Monthly Archives: November 2016

Advent#2: No More Injustice

The reading for the second Sunday in Advent is Isaiah 11:1-10, as the prophet envisions a time when injustice is no more. The hallmark of arrogance is injustice–the spirit of partisanship that creates a vested in-group which speaks and acts … Continue reading

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Nonviolence: A Way Through

Athletes use visualization before they perform.  A gymnist sees herself executing her routine.  A golfer sees his put rolling into the hole.  Basketball players mentally trace the trajectory of their free throw into the basket. This is not magic.  It … Continue reading

Posted in Nonviolence

Advent #1: No More Arrogance

The Book of Isaiah is the focal Old Testament text for Advent this year, both with respect to the Sunday Lectionary (Revised Common Lectionary) and the Daily Lectionary (Book of Common Prayer).  I will write each Wednesday about the upcoming … Continue reading

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Nonviolence: A Way of Confrontation

Nonviolence is not a philosophical enterprise even though it draws upon key concepts taught in philosophy. Nonviolence is not abstract even though it has roots in general principles.  Nonviolence is a way of concrete action. Gandhi fasted nonviolence. Pete Seeger … Continue reading

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Year of Mercy: Mercy and Love

The Great Convergence Is when mercy and love flow together to become ‘merciful love.’  This is the combination described as ‘hesed’ in the Old Testament and ‘agapĂ©’ in the New Testament.  We describe it as faithful love, steadfast love, never-ending … Continue reading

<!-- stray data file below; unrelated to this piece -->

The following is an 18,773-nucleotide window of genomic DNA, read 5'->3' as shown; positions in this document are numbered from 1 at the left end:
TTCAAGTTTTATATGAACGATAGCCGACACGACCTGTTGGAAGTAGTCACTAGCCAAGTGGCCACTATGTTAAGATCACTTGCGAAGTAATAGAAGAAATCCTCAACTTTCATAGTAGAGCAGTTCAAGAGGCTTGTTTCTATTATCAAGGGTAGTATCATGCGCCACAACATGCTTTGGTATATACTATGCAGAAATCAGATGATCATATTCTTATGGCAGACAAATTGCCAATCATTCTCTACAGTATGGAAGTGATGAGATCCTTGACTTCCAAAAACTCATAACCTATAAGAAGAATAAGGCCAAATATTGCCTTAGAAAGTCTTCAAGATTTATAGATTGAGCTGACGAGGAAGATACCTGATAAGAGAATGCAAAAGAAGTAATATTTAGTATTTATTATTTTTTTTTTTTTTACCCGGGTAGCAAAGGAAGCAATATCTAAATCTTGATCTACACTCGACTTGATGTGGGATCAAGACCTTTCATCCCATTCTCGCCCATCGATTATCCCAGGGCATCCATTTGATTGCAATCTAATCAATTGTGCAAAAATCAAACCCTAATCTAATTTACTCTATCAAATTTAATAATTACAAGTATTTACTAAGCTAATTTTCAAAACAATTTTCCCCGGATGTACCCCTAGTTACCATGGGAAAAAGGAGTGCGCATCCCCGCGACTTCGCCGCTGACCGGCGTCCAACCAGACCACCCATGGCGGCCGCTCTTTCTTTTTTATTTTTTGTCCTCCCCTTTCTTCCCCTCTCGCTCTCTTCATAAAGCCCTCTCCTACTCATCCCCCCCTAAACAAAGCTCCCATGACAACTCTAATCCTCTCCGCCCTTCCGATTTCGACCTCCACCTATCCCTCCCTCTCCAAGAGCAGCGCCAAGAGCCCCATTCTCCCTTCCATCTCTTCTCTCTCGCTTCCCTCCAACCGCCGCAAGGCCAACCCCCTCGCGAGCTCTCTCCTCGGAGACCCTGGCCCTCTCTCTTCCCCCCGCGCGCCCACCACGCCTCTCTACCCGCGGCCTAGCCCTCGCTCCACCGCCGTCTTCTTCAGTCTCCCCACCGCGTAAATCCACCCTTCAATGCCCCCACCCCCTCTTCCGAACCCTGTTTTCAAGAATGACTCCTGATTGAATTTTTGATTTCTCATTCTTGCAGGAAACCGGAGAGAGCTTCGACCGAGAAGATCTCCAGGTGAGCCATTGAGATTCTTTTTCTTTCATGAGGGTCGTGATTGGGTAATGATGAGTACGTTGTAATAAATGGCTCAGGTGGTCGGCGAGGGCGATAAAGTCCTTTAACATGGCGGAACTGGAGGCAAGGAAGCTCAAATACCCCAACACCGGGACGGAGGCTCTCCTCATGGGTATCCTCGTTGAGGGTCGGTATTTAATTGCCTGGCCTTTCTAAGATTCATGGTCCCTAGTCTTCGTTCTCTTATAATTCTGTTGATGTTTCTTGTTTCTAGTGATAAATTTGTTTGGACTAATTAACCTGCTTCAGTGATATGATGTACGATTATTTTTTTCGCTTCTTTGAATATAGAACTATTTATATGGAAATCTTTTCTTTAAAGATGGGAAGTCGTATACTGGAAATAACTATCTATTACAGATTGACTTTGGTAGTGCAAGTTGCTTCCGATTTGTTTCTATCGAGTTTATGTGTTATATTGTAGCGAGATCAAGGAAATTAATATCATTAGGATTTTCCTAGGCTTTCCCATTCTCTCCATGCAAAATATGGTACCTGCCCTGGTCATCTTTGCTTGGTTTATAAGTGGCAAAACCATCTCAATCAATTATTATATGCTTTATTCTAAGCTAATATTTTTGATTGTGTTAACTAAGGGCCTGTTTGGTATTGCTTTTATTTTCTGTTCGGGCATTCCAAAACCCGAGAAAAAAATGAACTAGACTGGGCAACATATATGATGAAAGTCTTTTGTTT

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Nonviolence: A Way of Forgiveness

Nonviolence creates the need for forgiveness time and time again.  But what does it mean to forgive someone who has harmed you?  That is the question. Jim Lawson taught that the capacity to forgive was the essence of a nonviolent … Continue reading

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Year of Mercy: Mercy and Hope

Mercy and hope unite to create the realization that God sees us differently than others see us–sees us differently than we may even see ourselves.  God sees us as beloved children. Henri Nouwen made this one of his major emphases, … Continue reading

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